Anonymous said...

I'd like to speculate that the purported ERISA law making pension contributions after-tax, only applies to private corporations.

That is my understanding.

Anonymous said...

Obligations: $102.5b
Assets: $79.5b
Funding level 77.5%

The PBGC needs a PBGC bailout....

Warning: Max benefit PBGC pays out is $54k/yr @ 65 years old, less at lower ages, that's far less than almost everyone in TCP1 will have coming to them.

If you're counting on PBGC, you're dreaming...

Anonymous said...

>I'd like to speculate that the
>purported ERISA law making pension
>contributions after-tax, only
>applies to private corporations.
>Thus it wouldn't apply to UC, for
>example. Does anyone really know?

That is correct. The contributions that the UC employees are now making to their Defined Benefit plan are pre-tax. LANS and LLNS employee contributions to their Defined Benefit plans are after -tax.

Anonymous said...

Obligations: $102.5b
Assets: $79.5b
Funding level 77.5%"

If TCP1 reaches bankruptcy, then many, many other pension plans will be in the same boat (since most follow similar long term investment strategy). Thus "Assets" may be the same, but liability/obligations goes up 10x? 100x? Don't get too comfy with the 77.5% funding level.

Anonymous said...

The answer to 4. is deliberately misleading. Contributions are not required at all, but for those who elect to participate in ERISA, participants must make up 1/7 of the yearly negative difference between the actuarial assets and acturial basis of current liabilities.

LLNL chose to resume contributions prior to a shortfall being reached, a cautious step, but costly to TCP-1 employees who now lose 5% of their gross wage in after tax income, a real effect of 7% or more in take home pay.

This in spite of the fact the the acturial basis of liabilities is inflated by more than 20% because a very temporary and unusual discount rate of 4.9% is used to value the present value of liabilities rather than a average and more likely value of 6.6%. ( the change is direct in the numerator of the net present value of the discounted cash flow.

Anonymous said...

Further, Cy11 was a very poor year for pension portfolio returns, even 1% was above average,so the assets were artificially low.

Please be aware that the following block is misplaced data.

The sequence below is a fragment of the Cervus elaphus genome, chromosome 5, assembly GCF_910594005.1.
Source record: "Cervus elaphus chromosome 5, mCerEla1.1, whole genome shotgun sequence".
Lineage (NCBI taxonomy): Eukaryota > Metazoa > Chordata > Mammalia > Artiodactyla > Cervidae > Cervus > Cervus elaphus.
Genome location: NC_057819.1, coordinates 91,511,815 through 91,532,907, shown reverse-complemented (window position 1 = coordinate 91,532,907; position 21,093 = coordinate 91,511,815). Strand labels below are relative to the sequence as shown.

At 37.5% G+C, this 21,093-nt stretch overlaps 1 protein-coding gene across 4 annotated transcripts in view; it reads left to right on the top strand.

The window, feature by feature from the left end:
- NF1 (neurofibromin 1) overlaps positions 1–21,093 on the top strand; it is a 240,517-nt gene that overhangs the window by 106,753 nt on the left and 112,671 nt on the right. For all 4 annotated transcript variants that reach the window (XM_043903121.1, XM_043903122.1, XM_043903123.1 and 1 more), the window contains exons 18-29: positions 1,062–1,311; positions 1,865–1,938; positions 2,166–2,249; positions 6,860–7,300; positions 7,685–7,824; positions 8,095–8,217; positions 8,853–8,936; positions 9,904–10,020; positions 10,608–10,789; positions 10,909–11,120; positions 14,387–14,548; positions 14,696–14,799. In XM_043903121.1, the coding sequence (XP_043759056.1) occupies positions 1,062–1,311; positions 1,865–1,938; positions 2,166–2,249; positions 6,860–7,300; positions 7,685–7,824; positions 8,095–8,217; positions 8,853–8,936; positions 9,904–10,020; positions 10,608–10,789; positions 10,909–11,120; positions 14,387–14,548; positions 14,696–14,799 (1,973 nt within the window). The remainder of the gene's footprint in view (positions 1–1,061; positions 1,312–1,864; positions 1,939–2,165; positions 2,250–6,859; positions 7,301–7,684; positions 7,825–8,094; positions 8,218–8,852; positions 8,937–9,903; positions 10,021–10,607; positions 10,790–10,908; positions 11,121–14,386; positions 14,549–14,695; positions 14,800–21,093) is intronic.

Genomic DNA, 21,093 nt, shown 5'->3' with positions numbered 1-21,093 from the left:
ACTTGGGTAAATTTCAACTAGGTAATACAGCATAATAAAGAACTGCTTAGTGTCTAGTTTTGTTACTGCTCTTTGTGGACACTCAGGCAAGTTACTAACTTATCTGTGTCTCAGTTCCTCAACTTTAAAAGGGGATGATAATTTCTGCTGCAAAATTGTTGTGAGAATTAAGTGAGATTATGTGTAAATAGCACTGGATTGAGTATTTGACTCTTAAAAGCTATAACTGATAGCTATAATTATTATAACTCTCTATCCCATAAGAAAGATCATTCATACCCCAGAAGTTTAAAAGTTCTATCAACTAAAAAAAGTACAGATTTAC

The TCP-1 assets are now (1Q12 30mar 2012) probably 10% higher than on 30dec11.

So the numerator is too low.

Anonymous said...

So PARNEY seems to have blundered into taking 7% of the take home pay of half the lab, at the worst possible moment, when the TCP-1 shortfall is likely to be temporary, the ratio is likely 10% improved today, and will be 10%better when Bernanke stops quantitative easing and the discount rate returns to above 6% from the current 4.9%.


It reminds me of another fine LLNL moment when a project engineer reported that "we fixed the questionable power supplies, and now they are all broke."


Anonymous said...

Have you noticed that LLNL management can do nothing right since the transition?

Anonymous said...

If continuing scientific support of the DOE strategic mission is important, it must be removed from the blundering DOE puppeteers who frog march lab managment's into folly.

There is only so much employees can do though extra to compensate for poor direction.

Anonymous said...

Someone said: "PARNEY blundered into taking 7% of take home pay of half the lab...THIS IS A CAUTION THE BORDERS ON THE ABSURD."

You have a very good grasp of ERISA and pension/investing math. Kudos.

What you're missing: this is just a forcing function to get as many of us TCP1ers to quit as possible before they have to VSP/RIF (merry Xmas) and pay us all severance.

Last time they did a lay off the severance killed their profit margin on the layoff. LLNS is not making that mistake twice.

Hence all this BS about "protecting" our pension...

Read some financial history, all of these techniques are out of the standard corporate playbook.

Read "Retirement Heist" by Ellen Schultz or look up her interview on CSPAN